Birds in Paradise

Volunteers and staff have re-purposed colorful old event banners into stitched tapestry bird banners to adorn arboretum specimens that offer particular winter interest. Plants with attractive bark, winter fruit or unique habit or foliage sport banners with bird images on one side and horticultural info on the other.

  1. Hardy Rubber Tree (Eucommia ulmoides)

The Hardy Rubber Tree is typically grown as an ornamental shade tree because of its attractive glossy green foliage and its excellent resistance to insect and disease problems. As the common name suggests, rubber can in fact be made from the tree sap, but the extraction process is very complicated.

2. Water Oak (Quercus nigra)

A native of North America, the water oak shows tremendous potential in its adaptability. The acorns are particularly abundant on water oak and make good food for wildlife.

3. London Plane Tree (Platanus x acerifolia ‘Yarwood’)

Hybrid of American Plane tree (sycamore) (Platanus occidentalis) and Asian Plane tree (Platanus orientalis). The tree tolerates pollution and other urban conditions well. It features dense canopy that is great for shade and displays brown flaking bark to reveal a striking cream color.

4. Big-leaf Magnolia (Magnolia macrophylla)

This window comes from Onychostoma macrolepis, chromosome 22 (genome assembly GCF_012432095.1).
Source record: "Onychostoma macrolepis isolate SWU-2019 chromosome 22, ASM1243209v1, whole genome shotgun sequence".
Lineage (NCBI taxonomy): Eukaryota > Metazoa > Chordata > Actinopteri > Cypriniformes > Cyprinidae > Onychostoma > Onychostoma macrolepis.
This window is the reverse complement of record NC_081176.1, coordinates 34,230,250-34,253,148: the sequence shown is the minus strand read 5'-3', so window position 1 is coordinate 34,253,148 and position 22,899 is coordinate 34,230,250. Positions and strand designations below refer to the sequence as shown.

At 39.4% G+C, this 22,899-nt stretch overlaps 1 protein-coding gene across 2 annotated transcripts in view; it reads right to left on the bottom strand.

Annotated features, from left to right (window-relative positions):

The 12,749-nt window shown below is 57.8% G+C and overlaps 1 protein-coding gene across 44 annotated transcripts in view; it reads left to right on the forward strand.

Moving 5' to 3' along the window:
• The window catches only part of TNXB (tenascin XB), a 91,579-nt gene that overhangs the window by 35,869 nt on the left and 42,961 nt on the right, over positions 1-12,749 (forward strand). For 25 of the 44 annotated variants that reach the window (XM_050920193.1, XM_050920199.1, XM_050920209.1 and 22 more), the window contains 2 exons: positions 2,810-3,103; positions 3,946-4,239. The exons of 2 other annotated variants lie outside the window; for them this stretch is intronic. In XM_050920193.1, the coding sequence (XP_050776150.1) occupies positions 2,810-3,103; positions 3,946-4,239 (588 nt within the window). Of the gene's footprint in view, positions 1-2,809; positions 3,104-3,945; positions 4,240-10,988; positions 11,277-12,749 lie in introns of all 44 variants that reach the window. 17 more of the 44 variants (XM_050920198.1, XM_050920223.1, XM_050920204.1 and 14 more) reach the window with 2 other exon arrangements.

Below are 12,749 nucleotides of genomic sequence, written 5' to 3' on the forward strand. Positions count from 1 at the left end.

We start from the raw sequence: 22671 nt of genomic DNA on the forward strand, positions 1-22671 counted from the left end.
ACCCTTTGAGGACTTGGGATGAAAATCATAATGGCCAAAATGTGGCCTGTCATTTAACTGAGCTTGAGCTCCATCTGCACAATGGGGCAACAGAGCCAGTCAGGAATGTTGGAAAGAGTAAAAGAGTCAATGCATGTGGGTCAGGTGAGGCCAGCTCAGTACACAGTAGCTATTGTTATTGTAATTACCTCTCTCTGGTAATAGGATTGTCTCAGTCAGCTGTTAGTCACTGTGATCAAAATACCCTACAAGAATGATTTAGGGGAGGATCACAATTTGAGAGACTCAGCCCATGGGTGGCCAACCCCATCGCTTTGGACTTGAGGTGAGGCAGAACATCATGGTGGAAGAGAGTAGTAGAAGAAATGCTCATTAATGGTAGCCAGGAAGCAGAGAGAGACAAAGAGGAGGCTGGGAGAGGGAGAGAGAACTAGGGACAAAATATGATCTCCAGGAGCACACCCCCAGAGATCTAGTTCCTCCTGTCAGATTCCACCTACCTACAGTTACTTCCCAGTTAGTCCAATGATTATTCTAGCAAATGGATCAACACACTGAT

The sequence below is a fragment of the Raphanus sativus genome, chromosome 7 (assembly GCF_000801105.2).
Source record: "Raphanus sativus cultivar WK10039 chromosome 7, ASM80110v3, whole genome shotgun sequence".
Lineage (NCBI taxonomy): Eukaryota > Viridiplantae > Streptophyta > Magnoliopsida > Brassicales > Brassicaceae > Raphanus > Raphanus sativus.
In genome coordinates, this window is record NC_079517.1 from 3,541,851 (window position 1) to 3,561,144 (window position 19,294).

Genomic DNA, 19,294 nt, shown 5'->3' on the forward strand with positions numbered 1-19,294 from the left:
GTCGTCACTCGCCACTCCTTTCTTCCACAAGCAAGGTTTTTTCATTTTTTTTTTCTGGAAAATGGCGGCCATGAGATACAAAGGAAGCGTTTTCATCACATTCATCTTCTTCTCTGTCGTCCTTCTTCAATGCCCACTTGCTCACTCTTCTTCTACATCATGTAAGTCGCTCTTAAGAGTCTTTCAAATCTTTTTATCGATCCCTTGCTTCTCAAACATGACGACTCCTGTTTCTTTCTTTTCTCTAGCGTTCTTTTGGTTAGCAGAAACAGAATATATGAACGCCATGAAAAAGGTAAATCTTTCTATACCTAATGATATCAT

This North American native tree is deciduous in most areas. During the winter, its silvery grey bark stands out and at the end of each branch is a large fuzzy bud. When it drops its leaves at the end of fall, it looks like newspaper covering the ground. This tree has the largest flower of any tree in North America. Come back in June to see this spectacular tree in bloom!

5. Japanese Maple (Acer palmatum ‘Bloodgood’)

Attractive foliage with burgundy red coloring turns brilliant scarlet in the fall. The interesting coppery bark provides striking interest in the winter.

6. White Fir (Abies concolor)

White fir has good foliage color, a nice natural shape, pleasing aroma and good needle retention. The bark on younger trees is thin, smooth, gray with numerous resin-bearing pockets. Old bark is thicker, reddish-brown to light gray and broken into irregular, flattened scales.

7. Possumhaw (Ilex decidua)

Light gray stems and bright red berries are enough to make the possumhaw holly an attractive shrub during the winter. Bunches of berries form along the branches and turn bright red as the leaves fall off. Only female plants bear fruit.

8. Paperbark Maple (Acer griseum)

Paperbark maples are prized for their beautiful copper orange exfoliating bark, creating a showpiece in the winter garden.

9. Hedge Maple (Acer campestre)

Hedge Maple is usually low-branched with a rounded form, but there is considerable variability from one tree to another. Because of its dense foliage, landscapers commonly use it in clipped hedges, hence the common name. The bark is gray-brown with corky fissures and ridges, later becoming shallowly ridged and furrowed.

10. Weeping Katsura (Cercidiphyllum japonicum ‘Amazing Grace’)

During the winter, the shape of the Weeping Katsura is most notable. Its curved branches and deeply textured bark adds an interesting dimension to the landscape. This tree is a part of Theodore Klein’s Sad Garden. Klein planted this grouping of weeping trees so they could share their misery!